Think back to the hazy days of childhood, when anime giant Studio Ghibli and its beloved films “Spirited Away” and “Princess Mononoke” didn’t yet exist. Think way back, to lovable giant puff-balls whose strange mix of cat- and owl-like features didn’t belie the general mysteriousness of their nature.
I speak, of course, of “My Neighbor Totoro,” one of the first of Hayao Miyazaki’s films to find its way across the pond. Written and directed by Miyazaki before he became anime’s hottest commodity, “Totoro” was not only a lovable chapter in a childhood memory, but also a damn good movie.
“Totoro” tells the endearing tale of two sisters, Mei and Satsuki, whose relocation with their father to a rural country house (ostensibly in order to be closer to their hospitalized mother) brings them into contact with a number of delightfully eerie spirits: tiny soot sprites, whose bouncy processions along the hallways of the old house can’t help but evoke a smile, and the indescribably larger Totoro, several furry-looking monsters who dwell in a giant tree in the forest that borders the house. The largest of these lovable Totoro befriends the girls, setting up a series of fantastic adventures that range from a trip on the mystical Catbus all the way to an aerial midnight flight, set aloft by an umbrella.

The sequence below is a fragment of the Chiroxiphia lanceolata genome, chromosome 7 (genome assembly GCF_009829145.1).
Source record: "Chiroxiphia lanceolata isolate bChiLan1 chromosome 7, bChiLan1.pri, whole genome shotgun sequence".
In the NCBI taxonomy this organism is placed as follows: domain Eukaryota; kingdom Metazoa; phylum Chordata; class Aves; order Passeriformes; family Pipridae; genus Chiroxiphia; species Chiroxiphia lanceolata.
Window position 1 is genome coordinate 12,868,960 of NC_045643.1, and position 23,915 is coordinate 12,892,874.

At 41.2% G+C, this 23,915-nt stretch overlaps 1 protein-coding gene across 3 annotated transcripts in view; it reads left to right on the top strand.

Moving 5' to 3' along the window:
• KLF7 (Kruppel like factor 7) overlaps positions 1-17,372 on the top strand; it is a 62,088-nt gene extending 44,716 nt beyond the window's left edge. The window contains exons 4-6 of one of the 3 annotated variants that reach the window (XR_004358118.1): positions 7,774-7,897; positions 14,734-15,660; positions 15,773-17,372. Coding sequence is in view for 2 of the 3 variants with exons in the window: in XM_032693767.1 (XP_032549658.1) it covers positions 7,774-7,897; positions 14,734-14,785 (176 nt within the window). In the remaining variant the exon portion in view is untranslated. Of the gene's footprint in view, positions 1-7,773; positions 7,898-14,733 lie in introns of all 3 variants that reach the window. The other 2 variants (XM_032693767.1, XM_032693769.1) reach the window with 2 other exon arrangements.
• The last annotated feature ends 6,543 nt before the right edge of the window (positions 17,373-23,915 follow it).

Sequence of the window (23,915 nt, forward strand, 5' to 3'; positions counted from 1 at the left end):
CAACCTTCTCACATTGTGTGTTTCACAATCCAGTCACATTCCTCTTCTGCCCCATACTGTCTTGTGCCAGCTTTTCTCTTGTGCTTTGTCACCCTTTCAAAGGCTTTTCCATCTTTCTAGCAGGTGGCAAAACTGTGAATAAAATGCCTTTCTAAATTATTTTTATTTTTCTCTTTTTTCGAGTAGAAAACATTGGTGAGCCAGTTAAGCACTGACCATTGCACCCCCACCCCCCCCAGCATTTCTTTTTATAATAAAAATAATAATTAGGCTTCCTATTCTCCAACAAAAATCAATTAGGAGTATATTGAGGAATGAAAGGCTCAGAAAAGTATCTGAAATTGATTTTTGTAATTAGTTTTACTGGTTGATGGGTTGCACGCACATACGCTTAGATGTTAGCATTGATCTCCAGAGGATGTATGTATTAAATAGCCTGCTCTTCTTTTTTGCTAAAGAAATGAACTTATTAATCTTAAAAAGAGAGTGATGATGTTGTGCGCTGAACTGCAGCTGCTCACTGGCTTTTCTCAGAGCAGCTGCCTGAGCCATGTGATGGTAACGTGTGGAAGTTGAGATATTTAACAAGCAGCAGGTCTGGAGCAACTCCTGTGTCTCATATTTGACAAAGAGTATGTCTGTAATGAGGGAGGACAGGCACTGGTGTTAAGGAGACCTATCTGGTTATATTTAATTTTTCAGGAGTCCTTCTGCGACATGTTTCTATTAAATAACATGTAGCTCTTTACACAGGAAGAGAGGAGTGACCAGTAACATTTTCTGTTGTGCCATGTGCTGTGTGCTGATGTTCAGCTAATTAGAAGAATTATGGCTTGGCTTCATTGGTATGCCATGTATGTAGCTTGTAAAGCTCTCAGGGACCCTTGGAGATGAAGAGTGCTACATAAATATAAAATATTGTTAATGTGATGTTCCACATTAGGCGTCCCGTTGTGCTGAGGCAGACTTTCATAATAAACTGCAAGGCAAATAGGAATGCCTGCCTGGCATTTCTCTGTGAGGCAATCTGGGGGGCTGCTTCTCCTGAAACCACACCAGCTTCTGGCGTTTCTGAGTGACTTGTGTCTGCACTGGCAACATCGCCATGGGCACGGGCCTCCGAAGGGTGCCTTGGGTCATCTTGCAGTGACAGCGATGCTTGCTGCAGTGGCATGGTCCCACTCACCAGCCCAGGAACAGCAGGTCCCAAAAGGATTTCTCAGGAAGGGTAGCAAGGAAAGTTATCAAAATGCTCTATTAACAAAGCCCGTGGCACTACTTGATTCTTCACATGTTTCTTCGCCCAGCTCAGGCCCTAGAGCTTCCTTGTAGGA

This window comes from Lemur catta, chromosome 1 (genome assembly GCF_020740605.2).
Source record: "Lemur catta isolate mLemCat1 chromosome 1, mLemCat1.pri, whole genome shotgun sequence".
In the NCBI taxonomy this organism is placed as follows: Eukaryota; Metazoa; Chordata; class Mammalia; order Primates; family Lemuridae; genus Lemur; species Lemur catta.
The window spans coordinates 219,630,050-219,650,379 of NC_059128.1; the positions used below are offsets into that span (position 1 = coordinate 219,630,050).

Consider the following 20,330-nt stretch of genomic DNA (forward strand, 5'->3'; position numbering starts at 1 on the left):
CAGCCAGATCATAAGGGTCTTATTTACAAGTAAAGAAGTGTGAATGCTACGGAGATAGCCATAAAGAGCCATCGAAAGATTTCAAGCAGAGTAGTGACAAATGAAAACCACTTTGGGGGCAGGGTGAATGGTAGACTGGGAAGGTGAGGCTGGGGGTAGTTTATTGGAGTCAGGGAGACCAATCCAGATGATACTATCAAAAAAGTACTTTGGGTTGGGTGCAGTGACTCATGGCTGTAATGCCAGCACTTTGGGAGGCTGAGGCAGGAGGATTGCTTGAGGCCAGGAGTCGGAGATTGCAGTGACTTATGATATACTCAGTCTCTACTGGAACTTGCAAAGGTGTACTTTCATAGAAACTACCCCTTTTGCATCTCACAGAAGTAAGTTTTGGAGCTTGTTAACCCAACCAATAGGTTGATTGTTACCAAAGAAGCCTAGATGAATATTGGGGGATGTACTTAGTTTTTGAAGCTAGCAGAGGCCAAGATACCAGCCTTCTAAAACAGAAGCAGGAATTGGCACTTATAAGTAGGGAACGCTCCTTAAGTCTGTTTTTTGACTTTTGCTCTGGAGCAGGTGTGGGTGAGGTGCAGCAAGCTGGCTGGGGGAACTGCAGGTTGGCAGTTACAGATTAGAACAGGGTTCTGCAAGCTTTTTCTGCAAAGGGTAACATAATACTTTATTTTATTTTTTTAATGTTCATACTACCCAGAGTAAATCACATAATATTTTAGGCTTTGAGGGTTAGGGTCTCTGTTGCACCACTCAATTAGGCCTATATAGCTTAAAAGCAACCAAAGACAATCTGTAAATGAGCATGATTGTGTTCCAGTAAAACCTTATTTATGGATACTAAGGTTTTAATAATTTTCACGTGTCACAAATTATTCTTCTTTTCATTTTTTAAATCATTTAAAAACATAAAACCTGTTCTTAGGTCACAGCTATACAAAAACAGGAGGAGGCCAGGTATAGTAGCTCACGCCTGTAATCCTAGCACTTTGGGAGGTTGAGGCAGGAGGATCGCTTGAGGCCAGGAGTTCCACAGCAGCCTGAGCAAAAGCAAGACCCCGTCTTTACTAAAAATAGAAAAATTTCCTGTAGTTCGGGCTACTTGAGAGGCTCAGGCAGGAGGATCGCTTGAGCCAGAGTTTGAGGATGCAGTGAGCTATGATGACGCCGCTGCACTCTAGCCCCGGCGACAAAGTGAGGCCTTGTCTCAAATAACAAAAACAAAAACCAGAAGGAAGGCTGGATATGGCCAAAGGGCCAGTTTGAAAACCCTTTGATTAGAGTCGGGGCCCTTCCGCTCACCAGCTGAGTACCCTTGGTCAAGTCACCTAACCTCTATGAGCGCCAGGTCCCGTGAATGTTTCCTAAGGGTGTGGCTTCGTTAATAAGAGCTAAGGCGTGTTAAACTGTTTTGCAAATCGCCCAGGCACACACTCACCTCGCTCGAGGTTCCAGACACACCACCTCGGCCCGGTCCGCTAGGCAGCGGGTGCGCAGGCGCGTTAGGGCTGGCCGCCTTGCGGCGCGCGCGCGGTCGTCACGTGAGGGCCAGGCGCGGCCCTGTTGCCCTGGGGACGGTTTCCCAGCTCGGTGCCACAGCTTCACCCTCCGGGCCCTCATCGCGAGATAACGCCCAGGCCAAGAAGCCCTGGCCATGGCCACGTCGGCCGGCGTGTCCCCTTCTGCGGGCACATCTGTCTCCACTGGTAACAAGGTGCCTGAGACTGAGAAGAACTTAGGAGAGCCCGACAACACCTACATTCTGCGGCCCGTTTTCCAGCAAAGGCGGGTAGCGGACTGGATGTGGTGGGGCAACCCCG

But what really made “Totoro” special was the relationship Miyazaki developed between the two sisters.
The film, under its splendid mask of fantasy and imagination, paints a tender portrait of family and childhood, teasing out the na’vet